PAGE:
Frank Sente made the comment that the holder of his featured stock certificates dating from 1901 and 1902 might have gotten “snakebit” by his investment.  Yet in 1901 or 1902, the Keeley Cure was still good business, and as long as the investor did not hold them indefinitely, he probably made a profit. Even after the Pure Food and Drug Act of 1906, the Keeley Cure itself died a slow and natural death over the subsequent sixty years.

© Malcolm A. Goldstein 2011

Keasbey & Mattison Company

K. & M. Co.
June 15, 1901
RB20 block of 4 with printed cancels in selvage, ex-Tolman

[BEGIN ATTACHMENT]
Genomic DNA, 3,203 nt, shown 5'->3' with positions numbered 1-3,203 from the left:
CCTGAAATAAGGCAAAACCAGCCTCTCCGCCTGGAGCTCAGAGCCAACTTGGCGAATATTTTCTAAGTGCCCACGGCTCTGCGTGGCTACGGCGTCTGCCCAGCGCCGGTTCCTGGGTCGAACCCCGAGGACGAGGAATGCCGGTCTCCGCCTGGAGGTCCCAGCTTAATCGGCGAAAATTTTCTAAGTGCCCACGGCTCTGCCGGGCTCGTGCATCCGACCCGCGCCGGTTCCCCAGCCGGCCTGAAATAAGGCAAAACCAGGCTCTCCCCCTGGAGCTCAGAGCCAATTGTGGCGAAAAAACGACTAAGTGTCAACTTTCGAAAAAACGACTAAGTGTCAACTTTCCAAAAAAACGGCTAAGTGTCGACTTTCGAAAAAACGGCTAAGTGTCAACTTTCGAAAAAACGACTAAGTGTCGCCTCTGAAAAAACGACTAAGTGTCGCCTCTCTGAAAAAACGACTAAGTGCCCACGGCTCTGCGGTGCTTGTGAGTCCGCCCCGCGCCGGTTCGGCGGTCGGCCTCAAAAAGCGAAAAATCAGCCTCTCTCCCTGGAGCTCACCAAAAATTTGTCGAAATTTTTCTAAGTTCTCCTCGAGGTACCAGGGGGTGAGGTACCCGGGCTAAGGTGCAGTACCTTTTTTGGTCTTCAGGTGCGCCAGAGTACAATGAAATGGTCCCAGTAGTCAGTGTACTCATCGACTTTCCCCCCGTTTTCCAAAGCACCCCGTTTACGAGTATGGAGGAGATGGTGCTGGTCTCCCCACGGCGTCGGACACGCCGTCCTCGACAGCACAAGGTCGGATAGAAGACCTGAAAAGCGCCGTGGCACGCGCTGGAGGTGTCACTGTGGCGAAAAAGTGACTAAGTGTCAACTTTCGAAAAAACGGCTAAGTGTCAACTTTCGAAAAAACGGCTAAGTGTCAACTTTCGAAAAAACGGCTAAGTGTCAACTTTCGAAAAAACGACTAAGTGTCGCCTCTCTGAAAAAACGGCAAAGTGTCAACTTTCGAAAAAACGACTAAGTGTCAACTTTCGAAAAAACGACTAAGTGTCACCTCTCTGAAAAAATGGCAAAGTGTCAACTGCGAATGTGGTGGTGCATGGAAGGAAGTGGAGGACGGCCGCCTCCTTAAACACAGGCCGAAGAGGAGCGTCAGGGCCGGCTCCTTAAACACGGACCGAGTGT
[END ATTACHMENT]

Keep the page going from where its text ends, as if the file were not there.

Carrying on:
Collectors of battleship cancels find those of the Keasbey & Mattison Company of Ambler, PA to be among the most frequently seen and most readily available. Moreover, for connoisseurs who hold printed cancels to be the gold standard of battleship revenue collecting (with whom this author most forcefully and grumpily disagrees), the listing of the variations and errors in its printed cancels is a treasure chest that covers seven single spaced pages in the original Chappell-Joyce compilation (a listing which this author believes emphasizes the trees at the expense of the forest). Few philatelists have explored K & M’s history to understand the energy behind this cornucopia of stamps or the greater ramifications of K & M’s existence. K & M, and the personalities behind it, may provide the most quintessential and elementary case study thus far in this series of all the elements, good and bad, which make the study of the patent medicine, as well as the broader pharmaceutical, industry in the era of the Robber Barons both piquant in itself as well as relevant to today’s world of unrestricted corporate power.